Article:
"He is the polar opposite of President Obama. Where Obama's rhetoric soars, Trump's rhetoric slithers. While Obama eats arugula, Trump scars Burger King. Where Obama is controlled and calculating, Trump is petulant and loud" (page 80). Yes, this, a thousand times.

Overall, you already know if you are going to read Fire and Fury. I would recommend Unbelievable if you are choosing between the two. Honestly, Fire and Fury needed a bit better editing, there were some typos and errors of that nature. And like I said, reliving it constantly is exhausting. Unbelievable is less exhausting, but no less frustrating. There were so many times his campaign should have been sunk.

Monday, March 19, 2018

Learn By Reading...

One of my most favorite quotes. Do you have any book-related quotes that you especially love, or certain lines from books that have stuck with you over time?

Friday, March 16, 2018

Stacking the Shelves 11

Stacking the Shelves is a weekly feature co-hosted by Tynga's Reviews and Reading Reality. It is a chance to showcase all the goodies you've collected in the last week, whether they're bought on-line or in-store, an ARC or a final copy, borrowed from a friend or the library, physical or digital, you get the idea. If nothing else, this treat shows how much of an addiction I really have when it comes to acquiring my precious books.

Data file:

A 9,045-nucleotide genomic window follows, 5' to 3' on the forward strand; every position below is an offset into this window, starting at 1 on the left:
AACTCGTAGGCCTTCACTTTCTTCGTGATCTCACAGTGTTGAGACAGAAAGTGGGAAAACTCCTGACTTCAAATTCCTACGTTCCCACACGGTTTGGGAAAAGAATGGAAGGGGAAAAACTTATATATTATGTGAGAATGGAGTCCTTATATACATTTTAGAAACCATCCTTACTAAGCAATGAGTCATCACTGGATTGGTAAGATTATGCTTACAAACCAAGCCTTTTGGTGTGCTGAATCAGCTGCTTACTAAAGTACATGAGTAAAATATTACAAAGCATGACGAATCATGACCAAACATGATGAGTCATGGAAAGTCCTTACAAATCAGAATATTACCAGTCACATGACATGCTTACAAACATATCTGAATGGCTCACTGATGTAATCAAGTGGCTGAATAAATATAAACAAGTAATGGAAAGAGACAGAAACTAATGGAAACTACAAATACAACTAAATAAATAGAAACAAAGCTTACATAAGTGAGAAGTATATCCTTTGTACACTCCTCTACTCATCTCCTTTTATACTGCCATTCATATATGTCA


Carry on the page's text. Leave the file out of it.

Random House Gift
(via NetGalley)

Fave Library #1
36595101 34051784 33516484
30612157 33918943 34788371

Fave Library #2
34150798 34523722
33773618 29939393


What treasures did you haul this week?

Happy Reading!

More Missing Scotland Tonight...

Here I am getting all emotional again over a place I love dearly and can not wait to visit again.

No automatic alt text available.
(photo taken by my mom in November, 2009)

So we might have stayed a smidge too long at Stirling and they closed the gates!

Below is one of my favorite photos I took on the whole trip. I am standing at the entrance to Stirling, and the stone bridge in the lower left corner is thought to be roughly where the bridge was where William Wallace and his men obliterated the English foot soldiers. The monument on the next hill is the William Wallace Monument, but unfortunately our tour didn't stop there.

No automatic alt text available.
(photo taken by me in November, 2009)

Until we meet again, Stirling 😘

Pustules, Pestilence and Pain: Tudor Treatments and Ailments of Henry VIII


Rating: 4 Stars

An oft-heard lament today comes in the form of there being very little left to write about in regards to one of the most infamous dynasties to ever rule. Given the larger-than-life caricature Henry has become, it is easy to believe that there is nothing new to write. Here we are shown that is not quite true after all.

Many of Henry's health issues have been documented, though we do not usually get anything in-depth about the actual treatments. Instead they are typically looked at as an explanation for his behavior, particular in the later years of his life. Here the author sets out to explain said treatments and we are given a wonderful and terrifying glimpse into the world of Henry and his health.